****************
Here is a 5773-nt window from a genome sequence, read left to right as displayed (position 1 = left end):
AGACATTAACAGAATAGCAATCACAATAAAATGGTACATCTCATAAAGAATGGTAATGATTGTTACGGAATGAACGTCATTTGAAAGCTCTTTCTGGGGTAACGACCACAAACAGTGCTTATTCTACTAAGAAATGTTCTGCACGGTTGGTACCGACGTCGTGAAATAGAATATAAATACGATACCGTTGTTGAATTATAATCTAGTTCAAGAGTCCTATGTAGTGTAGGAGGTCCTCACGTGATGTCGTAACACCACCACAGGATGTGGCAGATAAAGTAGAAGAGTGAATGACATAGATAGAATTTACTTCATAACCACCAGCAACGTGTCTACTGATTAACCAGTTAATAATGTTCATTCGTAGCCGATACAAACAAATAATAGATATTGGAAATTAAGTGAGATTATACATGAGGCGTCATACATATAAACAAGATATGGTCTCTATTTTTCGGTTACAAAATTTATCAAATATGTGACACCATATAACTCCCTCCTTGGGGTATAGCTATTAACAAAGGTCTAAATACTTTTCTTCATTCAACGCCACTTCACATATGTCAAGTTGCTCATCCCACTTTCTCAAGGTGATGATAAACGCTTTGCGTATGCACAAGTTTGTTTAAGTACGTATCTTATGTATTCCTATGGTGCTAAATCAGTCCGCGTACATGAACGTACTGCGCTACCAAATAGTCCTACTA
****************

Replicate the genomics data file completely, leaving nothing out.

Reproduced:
Here is a 5773-nt window from a genome sequence, read left to right as displayed (position 1 = left end):
AGACATTAACAGAATAGCAATCACAATAAAATGGTACATCTCATAAAGAATGGTAATGATTGTTACGGAATGAACGTCATTTGAAAGCTCTTTCTGGGGTAACGACCACAAACAGTGCTTATTCTACTAAGAAATGTTCTGCACGGTTGGTACCGACGTCGTGAAATAGAATATAAATACGATACCGTTGTTGAATTATAATCTAGTTCAAGAGTCCTATGTAGTGTAGGAGGTCCTCACGTGATGTCGTAACACCACCACAGGATGTGGCAGATAAAGTAGAAGAGTGAATGACATAGATAGAATTTACTTCATAACCACCAGCAACGTGTCTACTGATTAACCAGTTAATAATGTTCATTCGTAGCCGATACAAACAAATAATAGATATTGGAAATTAAGTGAGATTATACATGAGGCGTCATACATATAAACAAGATATGGTCTCTATTTTTCGGTTACAAAATTTATCAAATATGTGACACCATATAACTCCCTCCTTGGGGTATAGCTATTAACAAAGGTCTAAATACTTTTCTTCATTCAACGCCACTTCACATATGTCAAGTTGCTCATCCCACTTTCTCAAGGTGATGATAAACGCTTTGCGTATGCACAAGTTTGTTTAAGTACGTATCTTATGTATTCCTATGGTGCTAAATCAGTCCGCGTACATGAACGTACTGCGCTACCAAATAGTCCTACTA